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DRPS : Course Catalogue : School of History, Classics and Archaeology : History

Undergraduate Course: Japan: Politics, Culture and Social Change 1868-1952 (HIST10049)

Course Outline
SchoolSchool of History, Classics and Archaeology CollegeCollege of Arts, Humanities and Social Sciences
Credit level (Normal year taken)SCQF Level 10 (Year 3 Undergraduate) AvailabilityAvailable to all students
SCQF Credits20 ECTS Credits10
SummaryThis course explores the political, social and cultural changes that occurred in Japan from 1868, when the old feudal order began to be dismantled and replaced by a centralized state, to the American occupation of Japan following its defeat in World War Two.
Course description This one semester option course explores the political, social and cultural changes that occurred in Japan from the Meiji Restoration in 1868 to the end of the American occupation in 1952. It particularly focuses on such issues as the evolution and nature of popular protest, the status of 'minorities', the formation of national and cultural identities, Japanese 'fascism', and the impact of the American occupation after World War Two.
Entry Requirements (not applicable to Visiting Students)
Pre-requisites Co-requisites
Prohibited Combinations Other requirements A pass or passes in 40 credits of first level historical courses or equivalent and a pass or passes in 40 credits of second level historical courses or equivalent.
Before enrolling students on this course, Personal Tutors are asked to contact the History Honours Admission Administrator to ensure that a place is available (Tel: 50 3780).
Information for Visiting Students
Pre-requisitesVisiting students must have 3 History courses at grade B or above. We will only consider University/College level courses. Enrolments for this course are managed by the CAHSS Visiting Student Office, in line with the quotas allocated by the department. All enquiries to enrol must be made through the CAHSS Visiting Student Office. It is not appropriate for students to contact the department directly to request additional spaces.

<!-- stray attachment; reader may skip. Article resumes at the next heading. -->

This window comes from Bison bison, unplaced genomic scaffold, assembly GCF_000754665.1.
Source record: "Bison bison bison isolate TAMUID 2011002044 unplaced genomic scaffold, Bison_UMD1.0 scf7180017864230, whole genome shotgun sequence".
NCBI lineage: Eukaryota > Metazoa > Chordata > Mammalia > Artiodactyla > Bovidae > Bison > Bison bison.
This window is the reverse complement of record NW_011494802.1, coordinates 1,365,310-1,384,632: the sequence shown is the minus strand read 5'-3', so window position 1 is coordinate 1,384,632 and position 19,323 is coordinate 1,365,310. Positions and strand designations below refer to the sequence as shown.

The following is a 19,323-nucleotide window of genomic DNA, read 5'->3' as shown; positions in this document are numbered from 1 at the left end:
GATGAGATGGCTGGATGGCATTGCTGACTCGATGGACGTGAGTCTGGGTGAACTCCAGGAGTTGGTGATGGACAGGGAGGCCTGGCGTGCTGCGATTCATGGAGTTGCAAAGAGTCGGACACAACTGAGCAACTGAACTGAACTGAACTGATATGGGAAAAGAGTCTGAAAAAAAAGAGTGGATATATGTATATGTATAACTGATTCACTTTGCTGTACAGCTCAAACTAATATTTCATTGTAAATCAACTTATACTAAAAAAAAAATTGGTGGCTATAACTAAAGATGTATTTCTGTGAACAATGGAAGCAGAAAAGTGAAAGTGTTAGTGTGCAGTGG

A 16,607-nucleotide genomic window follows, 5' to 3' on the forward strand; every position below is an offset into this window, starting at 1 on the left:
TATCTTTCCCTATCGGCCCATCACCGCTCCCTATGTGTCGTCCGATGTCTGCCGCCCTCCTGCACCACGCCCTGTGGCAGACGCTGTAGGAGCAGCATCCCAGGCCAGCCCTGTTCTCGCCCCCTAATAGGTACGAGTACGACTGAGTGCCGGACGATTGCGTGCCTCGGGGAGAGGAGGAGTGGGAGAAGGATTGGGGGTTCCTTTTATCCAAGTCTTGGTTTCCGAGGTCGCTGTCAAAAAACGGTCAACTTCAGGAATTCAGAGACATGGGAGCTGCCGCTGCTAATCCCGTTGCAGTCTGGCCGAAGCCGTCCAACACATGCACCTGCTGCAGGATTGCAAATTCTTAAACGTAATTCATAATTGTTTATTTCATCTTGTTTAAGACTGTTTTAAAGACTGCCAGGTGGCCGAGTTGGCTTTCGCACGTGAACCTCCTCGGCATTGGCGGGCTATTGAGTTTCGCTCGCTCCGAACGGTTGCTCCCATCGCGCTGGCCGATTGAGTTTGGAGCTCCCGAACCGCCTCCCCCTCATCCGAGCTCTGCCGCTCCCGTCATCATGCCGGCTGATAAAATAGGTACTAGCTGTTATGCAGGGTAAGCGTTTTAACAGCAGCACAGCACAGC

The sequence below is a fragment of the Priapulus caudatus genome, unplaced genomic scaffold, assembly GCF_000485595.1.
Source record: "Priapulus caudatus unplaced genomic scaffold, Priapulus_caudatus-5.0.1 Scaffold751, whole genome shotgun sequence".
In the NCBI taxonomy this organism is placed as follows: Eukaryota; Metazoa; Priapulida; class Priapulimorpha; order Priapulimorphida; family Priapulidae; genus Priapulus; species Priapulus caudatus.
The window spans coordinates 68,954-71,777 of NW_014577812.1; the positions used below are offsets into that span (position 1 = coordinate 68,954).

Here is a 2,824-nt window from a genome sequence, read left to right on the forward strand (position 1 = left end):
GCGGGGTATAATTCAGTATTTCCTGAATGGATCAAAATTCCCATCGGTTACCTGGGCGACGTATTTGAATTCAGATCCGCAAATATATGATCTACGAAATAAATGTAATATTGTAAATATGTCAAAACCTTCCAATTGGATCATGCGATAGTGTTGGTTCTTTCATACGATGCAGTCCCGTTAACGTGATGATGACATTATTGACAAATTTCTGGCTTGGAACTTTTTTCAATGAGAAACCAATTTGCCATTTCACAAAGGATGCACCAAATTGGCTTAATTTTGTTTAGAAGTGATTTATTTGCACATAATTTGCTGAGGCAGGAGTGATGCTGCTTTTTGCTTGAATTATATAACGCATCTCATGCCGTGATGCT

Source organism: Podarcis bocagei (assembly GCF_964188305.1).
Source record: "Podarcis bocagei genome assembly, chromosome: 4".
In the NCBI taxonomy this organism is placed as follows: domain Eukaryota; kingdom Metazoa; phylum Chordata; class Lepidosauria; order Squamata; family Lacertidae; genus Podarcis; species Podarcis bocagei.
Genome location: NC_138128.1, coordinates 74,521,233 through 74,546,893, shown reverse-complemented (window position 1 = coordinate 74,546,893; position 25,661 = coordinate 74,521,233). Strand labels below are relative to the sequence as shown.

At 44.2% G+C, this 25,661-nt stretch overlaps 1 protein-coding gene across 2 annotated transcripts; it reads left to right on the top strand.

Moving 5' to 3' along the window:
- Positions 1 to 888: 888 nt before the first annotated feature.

High Demand Course? Yes
Course Delivery Information
Academic year 2019/20, Available to all students (SV1) Quota:  39
Course Start Semester 2
Timetable Timetable
Learning and Teaching activities (Further Info) Total Hours: 200 ( Seminar/Tutorial Hours 22, Summative Assessment Hours 2, Programme Level Learning and Teaching Hours 4, Directed Learning and Independent Learning Hours 172 )
Assessment (Further Info) Written Exam 62 %, Coursework 33 %, Practical Exam 5 %
Additional Information (Assessment) One essay of 3,000 words (33% of the overall assessment);
One two-hour examination (62% of the overall assessment);
A class participation mark (5% of the overall assessment).
Feedback Students will receive written feedback on their coursework, and will have the opportunity to discuss that feedback further with the Course Organiser during their published office hours or by appointment.
Exam Information
Exam Diet Paper Name Hours & Minutes
Main Exam Diet S2 (April/May)2:00
Learning Outcomes
On completion of this course, the student will be able to:
  1. A general understanding of key events and processes in modern Japanese history.
  2. Insight into new scholarship and historiographical debate focusing on such key issues as the evolution and nature of popular protest, discourses of cultural and national identities, the significance of constitutional and political change, the origins of modern Japanese feminism, the nature of the Japanese wartime state, and the ambivalent impact of the American occupation after World War Two.
Reading List
. M. Jansen, "The Meiji Restoration", in The Cambridge History of Japan vol. 5 (Cambridge, 1989).
. M. Jansen, G. Rozman (eds), Japan In Transition: From Tokugawa to Meiji (Princeton, 1986).
. D.Stegewerns (ed.), Nationalism and Internationalism in Imperial Japan (London, 2003).
. E. Ohnuki-Tierney, Kamikaze, Cherry Blossoms and Nationalisms (Chicago, 2002).
Additional Information
Graduate Attributes and Skills Not entered
Course organiserDr Christopher Harding
Tel: (0131 6)50 9960
Course secretaryMiss Rachel Ord
Tel: (0131 6)50 3580
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